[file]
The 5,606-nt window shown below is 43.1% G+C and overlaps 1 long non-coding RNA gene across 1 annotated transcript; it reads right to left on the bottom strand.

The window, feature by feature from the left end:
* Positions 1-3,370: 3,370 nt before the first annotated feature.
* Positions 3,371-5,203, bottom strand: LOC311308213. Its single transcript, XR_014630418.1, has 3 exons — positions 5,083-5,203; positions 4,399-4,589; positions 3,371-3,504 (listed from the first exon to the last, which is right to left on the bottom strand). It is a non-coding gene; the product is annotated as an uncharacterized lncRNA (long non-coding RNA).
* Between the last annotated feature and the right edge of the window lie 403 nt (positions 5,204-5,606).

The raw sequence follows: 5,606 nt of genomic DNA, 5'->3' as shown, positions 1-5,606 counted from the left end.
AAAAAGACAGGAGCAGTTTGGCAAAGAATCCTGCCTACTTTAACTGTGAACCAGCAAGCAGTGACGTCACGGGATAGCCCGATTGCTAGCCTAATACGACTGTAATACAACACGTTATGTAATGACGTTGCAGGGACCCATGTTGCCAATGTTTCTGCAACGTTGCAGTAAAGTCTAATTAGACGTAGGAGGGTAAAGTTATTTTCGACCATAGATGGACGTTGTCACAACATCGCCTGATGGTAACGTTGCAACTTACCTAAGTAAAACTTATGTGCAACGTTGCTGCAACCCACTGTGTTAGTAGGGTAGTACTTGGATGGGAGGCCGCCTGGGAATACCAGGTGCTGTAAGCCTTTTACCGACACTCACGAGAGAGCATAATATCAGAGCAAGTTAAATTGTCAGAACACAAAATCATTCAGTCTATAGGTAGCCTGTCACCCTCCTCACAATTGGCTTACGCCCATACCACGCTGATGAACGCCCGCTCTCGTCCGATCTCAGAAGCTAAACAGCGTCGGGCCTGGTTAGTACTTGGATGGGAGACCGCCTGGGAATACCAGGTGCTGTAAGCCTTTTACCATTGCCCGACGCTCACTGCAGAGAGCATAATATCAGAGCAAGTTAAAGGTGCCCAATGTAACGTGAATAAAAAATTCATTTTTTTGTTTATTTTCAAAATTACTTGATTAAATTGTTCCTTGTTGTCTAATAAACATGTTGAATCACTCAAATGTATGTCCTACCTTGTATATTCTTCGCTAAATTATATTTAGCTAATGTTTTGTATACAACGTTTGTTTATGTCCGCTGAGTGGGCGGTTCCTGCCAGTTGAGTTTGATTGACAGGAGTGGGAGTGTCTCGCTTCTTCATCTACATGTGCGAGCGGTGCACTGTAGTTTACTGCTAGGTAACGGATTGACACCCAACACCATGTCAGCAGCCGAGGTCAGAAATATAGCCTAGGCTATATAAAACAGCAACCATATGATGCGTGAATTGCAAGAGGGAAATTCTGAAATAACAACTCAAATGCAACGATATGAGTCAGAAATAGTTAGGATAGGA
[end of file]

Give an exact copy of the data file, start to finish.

The 5,606-nt window shown below is 43.1% G+C and overlaps 1 long non-coding RNA gene across 1 annotated transcript; it reads right to left on the bottom strand.

The window, feature by feature from the left end:
* Positions 1-3,370: 3,370 nt before the first annotated feature.
* Positions 3,371-5,203, bottom strand: LOC311308213. Its single transcript, XR_014630418.1, has 3 exons — positions 5,083-5,203; positions 4,399-4,589; positions 3,371-3,504 (listed from the first exon to the last, which is right to left on the bottom strand). It is a non-coding gene; the product is annotated as an uncharacterized lncRNA (long non-coding RNA).
* Between the last annotated feature and the right edge of the window lie 403 nt (positions 5,204-5,606).

The raw sequence follows: 5,606 nt of genomic DNA, 5'->3' as shown, positions 1-5,606 counted from the left end.
AAAAAGACAGGAGCAGTTTGGCAAAGAATCCTGCCTACTTTAACTGTGAACCAGCAAGCAGTGACGTCACGGGATAGCCCGATTGCTAGCCTAATACGACTGTAATACAACACGTTATGTAATGACGTTGCAGGGACCCATGTTGCCAATGTTTCTGCAACGTTGCAGTAAAGTCTAATTAGACGTAGGAGGGTAAAGTTATTTTCGACCATAGATGGACGTTGTCACAACATCGCCTGATGGTAACGTTGCAACTTACCTAAGTAAAACTTATGTGCAACGTTGCTGCAACCCACTGTGTTAGTAGGGTAGTACTTGGATGGGAGGCCGCCTGGGAATACCAGGTGCTGTAAGCCTTTTACCGACACTCACGAGAGAGCATAATATCAGAGCAAGTTAAATTGTCAGAACACAAAATCATTCAGTCTATAGGTAGCCTGTCACCCTCCTCACAATTGGCTTACGCCCATACCACGCTGATGAACGCCCGCTCTCGTCCGATCTCAGAAGCTAAACAGCGTCGGGCCTGGTTAGTACTTGGATGGGAGACCGCCTGGGAATACCAGGTGCTGTAAGCCTTTTACCATTGCCCGACGCTCACTGCAGAGAGCATAATATCAGAGCAAGTTAAAGGTGCCCAATGTAACGTGAATAAAAAATTCATTTTTTTGTTTATTTTCAAAATTACTTGATTAAATTGTTCCTTGTTGTCTAATAAACATGTTGAATCACTCAAATGTATGTCCTACCTTGTATATTCTTCGCTAAATTATATTTAGCTAATGTTTTGTATACAACGTTTGTTTATGTCCGCTGAGTGGGCGGTTCCTGCCAGTTGAGTTTGATTGACAGGAGTGGGAGTGTCTCGCTTCTTCATCTACATGTGCGAGCGGTGCACTGTAGTTTACTGCTAGGTAACGGATTGACACCCAACACCATGTCAGCAGCCGAGGTCAGAAATATAGCCTAGGCTATATAAAACAGCAACCATATGATGCGTGAATTGCAAGAGGGAAATTCTGAAATAACAACTCAAATGCAACGATATGAGTCAGAAATAGTTAGGATAGGA